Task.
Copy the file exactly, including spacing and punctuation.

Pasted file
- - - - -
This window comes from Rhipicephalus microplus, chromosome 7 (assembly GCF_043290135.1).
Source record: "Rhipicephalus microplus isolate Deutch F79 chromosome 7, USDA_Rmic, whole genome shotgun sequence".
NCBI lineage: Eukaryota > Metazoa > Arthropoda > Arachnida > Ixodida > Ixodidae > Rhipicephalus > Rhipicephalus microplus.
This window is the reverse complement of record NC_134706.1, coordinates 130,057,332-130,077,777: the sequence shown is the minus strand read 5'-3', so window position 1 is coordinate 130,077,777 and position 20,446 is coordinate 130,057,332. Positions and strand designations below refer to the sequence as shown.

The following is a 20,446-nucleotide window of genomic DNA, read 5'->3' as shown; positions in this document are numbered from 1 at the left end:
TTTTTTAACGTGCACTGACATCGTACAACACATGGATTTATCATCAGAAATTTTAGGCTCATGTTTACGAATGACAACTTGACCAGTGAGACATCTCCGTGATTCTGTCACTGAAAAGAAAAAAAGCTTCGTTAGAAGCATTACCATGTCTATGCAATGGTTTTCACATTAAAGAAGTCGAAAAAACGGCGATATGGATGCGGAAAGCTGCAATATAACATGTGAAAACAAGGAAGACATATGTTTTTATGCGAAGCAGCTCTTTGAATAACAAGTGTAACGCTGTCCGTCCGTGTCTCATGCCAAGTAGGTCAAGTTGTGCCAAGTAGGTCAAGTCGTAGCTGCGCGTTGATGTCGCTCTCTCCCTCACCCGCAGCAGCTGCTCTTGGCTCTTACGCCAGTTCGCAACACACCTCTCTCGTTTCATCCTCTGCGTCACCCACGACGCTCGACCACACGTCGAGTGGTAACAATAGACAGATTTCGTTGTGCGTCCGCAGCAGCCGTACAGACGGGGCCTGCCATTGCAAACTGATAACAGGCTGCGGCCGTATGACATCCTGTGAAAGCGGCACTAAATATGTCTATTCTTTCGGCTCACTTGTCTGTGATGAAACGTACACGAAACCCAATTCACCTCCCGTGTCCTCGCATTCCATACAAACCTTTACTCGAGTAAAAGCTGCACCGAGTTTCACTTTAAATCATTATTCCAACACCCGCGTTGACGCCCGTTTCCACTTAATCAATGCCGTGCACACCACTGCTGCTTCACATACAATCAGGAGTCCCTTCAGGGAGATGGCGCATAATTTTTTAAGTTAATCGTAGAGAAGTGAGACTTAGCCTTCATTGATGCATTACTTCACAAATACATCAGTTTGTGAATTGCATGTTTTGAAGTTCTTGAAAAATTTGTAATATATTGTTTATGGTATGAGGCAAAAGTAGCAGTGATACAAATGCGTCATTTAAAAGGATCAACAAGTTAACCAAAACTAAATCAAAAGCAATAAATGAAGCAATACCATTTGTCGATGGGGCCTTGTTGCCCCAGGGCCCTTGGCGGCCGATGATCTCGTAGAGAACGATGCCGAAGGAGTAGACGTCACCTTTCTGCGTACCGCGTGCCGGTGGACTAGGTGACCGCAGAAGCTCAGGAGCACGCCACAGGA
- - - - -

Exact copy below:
This window comes from Rhipicephalus microplus, chromosome 7 (assembly GCF_043290135.1).
Source record: "Rhipicephalus microplus isolate Deutch F79 chromosome 7, USDA_Rmic, whole genome shotgun sequence".
NCBI lineage: Eukaryota > Metazoa > Arthropoda > Arachnida > Ixodida > Ixodidae > Rhipicephalus > Rhipicephalus microplus.
This window is the reverse complement of record NC_134706.1, coordinates 130,057,332-130,077,777: the sequence shown is the minus strand read 5'-3', so window position 1 is coordinate 130,077,777 and position 20,446 is coordinate 130,057,332. Positions and strand designations below refer to the sequence as shown.

The following is a 20,446-nucleotide window of genomic DNA, read 5'->3' as shown; positions in this document are numbered from 1 at the left end:
TTTTTTAACGTGCACTGACATCGTACAACACATGGATTTATCATCAGAAATTTTAGGCTCATGTTTACGAATGACAACTTGACCAGTGAGACATCTCCGTGATTCTGTCACTGAAAAGAAAAAAAGCTTCGTTAGAAGCATTACCATGTCTATGCAATGGTTTTCACATTAAAGAAGTCGAAAAAACGGCGATATGGATGCGGAAAGCTGCAATATAACATGTGAAAACAAGGAAGACATATGTTTTTATGCGAAGCAGCTCTTTGAATAACAAGTGTAACGCTGTCCGTCCGTGTCTCATGCCAAGTAGGTCAAGTTGTGCCAAGTAGGTCAAGTCGTAGCTGCGCGTTGATGTCGCTCTCTCCCTCACCCGCAGCAGCTGCTCTTGGCTCTTACGCCAGTTCGCAACACACCTCTCTCGTTTCATCCTCTGCGTCACCCACGACGCTCGACCACACGTCGAGTGGTAACAATAGACAGATTTCGTTGTGCGTCCGCAGCAGCCGTACAGACGGGGCCTGCCATTGCAAACTGATAACAGGCTGCGGCCGTATGACATCCTGTGAAAGCGGCACTAAATATGTCTATTCTTTCGGCTCACTTGTCTGTGATGAAACGTACACGAAACCCAATTCACCTCCCGTGTCCTCGCATTCCATACAAACCTTTACTCGAGTAAAAGCTGCACCGAGTTTCACTTTAAATCATTATTCCAACACCCGCGTTGACGCCCGTTTCCACTTAATCAATGCCGTGCACACCACTGCTGCTTCACATACAATCAGGAGTCCCTTCAGGGAGATGGCGCATAATTTTTTAAGTTAATCGTAGAGAAGTGAGACTTAGCCTTCATTGATGCATTACTTCACAAATACATCAGTTTGTGAATTGCATGTTTTGAAGTTCTTGAAAAATTTGTAATATATTGTTTATGGTATGAGGCAAAAGTAGCAGTGATACAAATGCGTCATTTAAAAGGATCAACAAGTTAACCAAAACTAAATCAAAAGCAATAAATGAAGCAATACCATTTGTCGATGGGGCCTTGTTGCCCCAGGGCCCTTGGCGGCCGATGATCTCGTAGAGAACGATGCCGAAGGAGTAGACGTCACCTTTCTGCGTACCGCGTGCCGGTGGACTAGGTGACCGCAGAAGCTCAGGAGCACGCCACAGGA